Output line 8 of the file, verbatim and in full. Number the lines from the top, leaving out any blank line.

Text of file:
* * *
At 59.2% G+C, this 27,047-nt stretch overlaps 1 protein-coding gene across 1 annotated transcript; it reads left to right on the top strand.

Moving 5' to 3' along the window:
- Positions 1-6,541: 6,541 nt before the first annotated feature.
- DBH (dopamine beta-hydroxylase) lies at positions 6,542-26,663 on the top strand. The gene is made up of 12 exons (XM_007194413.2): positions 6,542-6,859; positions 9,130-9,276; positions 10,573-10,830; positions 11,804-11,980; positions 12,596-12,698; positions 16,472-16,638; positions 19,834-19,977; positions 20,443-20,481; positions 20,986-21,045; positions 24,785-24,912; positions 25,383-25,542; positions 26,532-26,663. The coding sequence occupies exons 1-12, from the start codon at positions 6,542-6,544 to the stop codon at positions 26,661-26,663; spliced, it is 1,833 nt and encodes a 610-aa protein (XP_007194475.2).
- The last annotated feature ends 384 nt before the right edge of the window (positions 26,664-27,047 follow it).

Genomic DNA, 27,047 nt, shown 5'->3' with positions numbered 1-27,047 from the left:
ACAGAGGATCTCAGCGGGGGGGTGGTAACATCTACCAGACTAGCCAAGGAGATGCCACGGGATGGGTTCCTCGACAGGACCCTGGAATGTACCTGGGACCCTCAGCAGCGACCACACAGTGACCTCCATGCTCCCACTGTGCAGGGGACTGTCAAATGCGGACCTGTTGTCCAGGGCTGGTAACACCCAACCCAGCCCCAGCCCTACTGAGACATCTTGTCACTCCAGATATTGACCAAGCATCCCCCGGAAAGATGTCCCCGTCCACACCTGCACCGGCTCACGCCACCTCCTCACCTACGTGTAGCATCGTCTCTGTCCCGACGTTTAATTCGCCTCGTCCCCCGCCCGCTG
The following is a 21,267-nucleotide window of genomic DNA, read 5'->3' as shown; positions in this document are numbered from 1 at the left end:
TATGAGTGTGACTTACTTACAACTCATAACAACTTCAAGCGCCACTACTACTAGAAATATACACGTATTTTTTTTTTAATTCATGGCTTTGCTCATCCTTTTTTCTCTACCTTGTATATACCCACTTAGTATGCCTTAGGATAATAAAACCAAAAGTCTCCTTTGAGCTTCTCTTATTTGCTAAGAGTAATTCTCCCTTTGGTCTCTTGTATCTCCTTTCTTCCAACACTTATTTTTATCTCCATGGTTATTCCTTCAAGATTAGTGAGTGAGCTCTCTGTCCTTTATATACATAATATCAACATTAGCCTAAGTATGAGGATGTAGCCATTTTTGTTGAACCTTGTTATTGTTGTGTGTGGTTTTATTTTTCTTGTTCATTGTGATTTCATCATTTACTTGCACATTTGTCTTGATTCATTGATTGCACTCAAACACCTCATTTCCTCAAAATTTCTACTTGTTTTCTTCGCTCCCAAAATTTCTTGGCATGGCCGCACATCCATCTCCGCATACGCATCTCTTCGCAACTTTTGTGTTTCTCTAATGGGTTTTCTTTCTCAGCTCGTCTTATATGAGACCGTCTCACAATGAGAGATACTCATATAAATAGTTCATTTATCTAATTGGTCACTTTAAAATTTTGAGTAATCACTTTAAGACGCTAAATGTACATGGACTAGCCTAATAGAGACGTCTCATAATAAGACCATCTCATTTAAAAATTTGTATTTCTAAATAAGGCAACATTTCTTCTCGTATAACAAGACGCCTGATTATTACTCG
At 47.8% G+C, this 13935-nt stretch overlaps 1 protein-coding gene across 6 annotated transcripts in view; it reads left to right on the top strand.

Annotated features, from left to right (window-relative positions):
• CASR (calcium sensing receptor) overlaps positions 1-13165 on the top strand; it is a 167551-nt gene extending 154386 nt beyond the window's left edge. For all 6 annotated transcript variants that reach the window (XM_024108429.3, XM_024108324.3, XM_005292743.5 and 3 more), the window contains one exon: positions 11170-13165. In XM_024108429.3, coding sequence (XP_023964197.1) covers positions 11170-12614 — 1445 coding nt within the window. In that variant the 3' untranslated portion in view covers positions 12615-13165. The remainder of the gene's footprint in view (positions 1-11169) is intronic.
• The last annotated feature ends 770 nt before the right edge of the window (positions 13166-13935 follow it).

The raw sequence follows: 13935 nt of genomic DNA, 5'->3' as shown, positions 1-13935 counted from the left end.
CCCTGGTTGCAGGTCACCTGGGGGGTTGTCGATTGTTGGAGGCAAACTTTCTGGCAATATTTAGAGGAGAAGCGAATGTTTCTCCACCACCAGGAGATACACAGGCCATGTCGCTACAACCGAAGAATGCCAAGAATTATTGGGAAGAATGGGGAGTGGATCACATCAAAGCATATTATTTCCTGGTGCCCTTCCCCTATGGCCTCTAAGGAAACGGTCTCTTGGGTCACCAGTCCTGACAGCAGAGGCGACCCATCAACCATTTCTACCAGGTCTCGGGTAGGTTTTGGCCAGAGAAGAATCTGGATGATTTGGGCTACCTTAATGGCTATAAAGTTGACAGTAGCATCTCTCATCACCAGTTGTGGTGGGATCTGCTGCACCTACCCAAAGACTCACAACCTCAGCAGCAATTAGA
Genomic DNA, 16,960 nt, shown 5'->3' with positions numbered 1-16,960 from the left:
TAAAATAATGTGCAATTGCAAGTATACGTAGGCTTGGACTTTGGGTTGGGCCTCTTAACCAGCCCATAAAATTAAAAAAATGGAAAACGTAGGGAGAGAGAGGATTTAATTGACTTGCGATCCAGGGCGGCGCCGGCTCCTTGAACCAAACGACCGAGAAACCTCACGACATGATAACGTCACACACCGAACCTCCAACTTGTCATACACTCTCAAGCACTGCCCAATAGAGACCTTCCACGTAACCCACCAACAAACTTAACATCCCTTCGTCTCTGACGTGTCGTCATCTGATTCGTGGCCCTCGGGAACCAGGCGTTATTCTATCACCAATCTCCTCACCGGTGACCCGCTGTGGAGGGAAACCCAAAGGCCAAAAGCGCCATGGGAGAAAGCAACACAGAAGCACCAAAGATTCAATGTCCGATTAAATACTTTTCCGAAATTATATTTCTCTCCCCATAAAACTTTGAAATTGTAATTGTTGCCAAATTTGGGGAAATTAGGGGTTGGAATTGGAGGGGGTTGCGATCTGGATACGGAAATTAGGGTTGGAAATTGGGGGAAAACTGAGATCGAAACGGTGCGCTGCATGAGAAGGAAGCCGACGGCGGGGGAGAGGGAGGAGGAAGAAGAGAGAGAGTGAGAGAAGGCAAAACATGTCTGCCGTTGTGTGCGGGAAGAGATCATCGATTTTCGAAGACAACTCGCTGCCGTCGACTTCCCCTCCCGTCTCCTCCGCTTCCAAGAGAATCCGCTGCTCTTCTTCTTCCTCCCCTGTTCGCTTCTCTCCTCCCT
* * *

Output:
The following is a 21,267-nucleotide window of genomic DNA, read 5'->3' as shown; positions in this document are numbered from 1 at the left end: